# What kind of pump not limited by atmospheric pressure?

Most pumps like centrifugal pumps are limited by atmospheric pressure. This is because the pump simply create a vacuum where the atmospheric pressure pushes the water into it. Hence there is a limit of 10 meters of waters it can acquire due to gravity.

What kind of pump where it is not limited by atmospheric pressure so it can acquire say 20 meters of water?

If there is none in production. Then theoretical. Like for example in certain explosion, great vacuum is created. This can make it suck more than 10 meters of water, right? Or other techniques not limited by existing technology. I just want to have idea how such pump can operate. I googled but didn't get the answer.

• Mostly people just put the pump down in the fluid and push liquid up rather than sucking it. Oct 9 '20 at 19:50
• Making a vacuum doesn't get past the limit of atmospheric pressure because vacuums exert no force. Oct 9 '20 at 21:39
• You cant create a vacuum of say negative 1 million psi?
– Jtl
Oct 9 '20 at 22:15
• @Jtl Only if your atmospheric pressure is 1 million PSI. Think about it...what provides the actual pushing force? Suction doesn't exist. It's always something pushing. Vacuum pressure is measured relative to the surroundings. That's why a vacuum pump open to the atmosphere is limited to atmospheric pressure. Think of fully evacuated bottle in space, at sea-level, and at the bottom of the ocean. What's the pressure on the bottle in each place? Is it the same in all three places just because the vacuum inside hasn't changed? Oct 9 '20 at 22:24
• The units on the gauge switch from psi to in.Hg (inches of mercury) once the pressure is below atmospheric pressure. A perfect vacuum is -30 inHg which is equal to -14.7 psig (or 0 psia). Oct 10 '20 at 21:22

Piston pumps and reciprocating pumps like concrete pumps have independent cycles of suction and pumping, positively locked off from each other. So the pumping cycle is isolated from atmospheric pressure. And it positively pumps the exact amount every time regardless of the output head.

Search for reciprocating pumps.

• So this can make the pump suck more than 10 meters, like 30 meters or more?
– Jtl
Oct 9 '20 at 22:25
• The OP is asking about suction pumps lifting, for example, water from deep in a well. You reciprocating pump, I suspect, has a head of concrete on the inlet side so it is force fed. Oct 9 '20 at 22:57
• Head of concrete means impeller made of concrete? If you use this on a well..cant it suck 15 meters deep since it is force fed, meaning it can carry 15 meters of water?
– Jtl
Oct 10 '20 at 22:28
• No, no suction pump could do that because the water will start to boil well before that or if it is very could we have a good vacuum machine in our disposal. Oct 11 '20 at 0:15
• @Jtl, it is not clear if you understand the basic problem yet. Can you see that with absolute vacuum on top of a column of water that the only thing pushing the water up the pipe is atmospheric air pressure. At 10 m the force on the bottom of the column of water is equal to atmospheric pressure. Since you can't push any harder then you can't lift any higher. 10 m is the maximum lift you can do with a vacuum on water under atmospheric pressure. Oct 13 '20 at 7:44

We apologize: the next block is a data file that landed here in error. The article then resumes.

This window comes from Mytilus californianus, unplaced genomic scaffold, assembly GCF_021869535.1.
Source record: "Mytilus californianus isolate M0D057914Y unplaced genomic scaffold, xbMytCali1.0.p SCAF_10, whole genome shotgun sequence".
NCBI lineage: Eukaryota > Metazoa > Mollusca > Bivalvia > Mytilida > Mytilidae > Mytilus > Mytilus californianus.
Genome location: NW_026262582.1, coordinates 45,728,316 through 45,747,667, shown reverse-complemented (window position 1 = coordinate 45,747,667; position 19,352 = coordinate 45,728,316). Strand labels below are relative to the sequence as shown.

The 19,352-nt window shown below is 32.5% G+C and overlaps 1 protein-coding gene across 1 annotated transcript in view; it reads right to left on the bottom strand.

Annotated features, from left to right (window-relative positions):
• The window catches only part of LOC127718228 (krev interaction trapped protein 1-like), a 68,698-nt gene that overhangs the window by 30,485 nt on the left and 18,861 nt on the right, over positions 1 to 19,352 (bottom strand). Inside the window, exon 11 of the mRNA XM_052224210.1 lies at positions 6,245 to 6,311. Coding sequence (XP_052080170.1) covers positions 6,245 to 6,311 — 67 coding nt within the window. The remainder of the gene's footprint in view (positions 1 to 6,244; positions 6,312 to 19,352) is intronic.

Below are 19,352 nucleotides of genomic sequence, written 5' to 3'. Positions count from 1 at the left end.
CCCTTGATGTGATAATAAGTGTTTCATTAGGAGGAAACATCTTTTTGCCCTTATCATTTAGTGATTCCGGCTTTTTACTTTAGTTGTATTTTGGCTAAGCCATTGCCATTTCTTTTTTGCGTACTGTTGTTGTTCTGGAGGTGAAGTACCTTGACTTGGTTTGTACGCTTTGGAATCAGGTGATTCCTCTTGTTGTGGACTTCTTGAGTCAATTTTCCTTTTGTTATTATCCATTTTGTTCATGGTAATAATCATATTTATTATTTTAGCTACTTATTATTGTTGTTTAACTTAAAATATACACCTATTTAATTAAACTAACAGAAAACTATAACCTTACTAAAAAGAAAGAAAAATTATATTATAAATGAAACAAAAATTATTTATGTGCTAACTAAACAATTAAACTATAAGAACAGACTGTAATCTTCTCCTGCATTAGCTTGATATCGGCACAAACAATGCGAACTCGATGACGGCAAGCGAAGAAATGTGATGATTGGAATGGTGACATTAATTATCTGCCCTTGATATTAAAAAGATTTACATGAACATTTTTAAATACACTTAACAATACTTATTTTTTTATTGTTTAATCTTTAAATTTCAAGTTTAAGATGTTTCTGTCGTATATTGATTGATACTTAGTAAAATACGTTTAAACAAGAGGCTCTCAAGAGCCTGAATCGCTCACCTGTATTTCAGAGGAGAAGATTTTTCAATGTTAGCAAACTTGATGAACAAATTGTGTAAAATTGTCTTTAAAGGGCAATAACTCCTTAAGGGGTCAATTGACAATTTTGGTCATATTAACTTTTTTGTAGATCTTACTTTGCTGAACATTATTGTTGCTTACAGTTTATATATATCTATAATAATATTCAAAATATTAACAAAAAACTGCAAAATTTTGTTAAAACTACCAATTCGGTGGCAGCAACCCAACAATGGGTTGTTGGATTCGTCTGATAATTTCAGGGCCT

An Archimedes screw pump just scoops up the water in a giant, long corkscrew so it doesn't depend on atmospheric pressure. Neither does a belt or chain with a series of scoops on it.

If the water or other liquid is enclosed, instead of sucking with the pump you can use the pump to send gas to pressurize the reservoir which pushes the liquid up another pipe.

• So this can make the pump suck more than 10 meters, like 30 meters or more from the well? Then why dont people use this and instead of the centrifugal pump? And why is the centrifugal pump more popular?
– Jtl
Oct 9 '20 at 22:30
• @Jtl Have you looked up or thought about what an Archimedes screw actually is? It doesn't use a pipe. It is the pipe. An archimedes screw reach down a 30m well would be 30+ meters long. Oct 9 '20 at 22:35

Like for example in certain explosion, great vacuum is created.

A vacuum - even a great one - can only get to 0 bar absolute. The suction can only be the difference between ambient and the vacuum pressure so in the natural world (i.e., on the Earth's surface) that means only 1 bar is available.

From The Far Side by Gary Larson.

This can make it suck more than 10 meters of water, right?

Wrong. The only way an explosion could cause a greater lift by vacuum would be by increasing the pressure pushing the water towards the vacuum.

Or other techniques not limited by existing technology.

It doesn't matter what technology is used. You can't get below zero absolute pressure. That means that you can't lift water by suction past 10 m.

Oddly enough, despite Gary Larson's cartoon, most of nature (the vastness of space) is a vacuum!

Atmospheric pressure makes little difference to so-called hose pumps (positive displacement pressure or PDP pumps.) They can also pump types of material that will trash a centrifugal pump pretty quickly. Have a look at the pumps used in the mining industry. Popular brands are Verder, Watson-Marlowe, etc. Tubes wear out faster than the impeller on a centrifugal pump (rubber instead of steel) so in applications where it is possible to use a centrifugal pump, they will be more popular than hose pumps.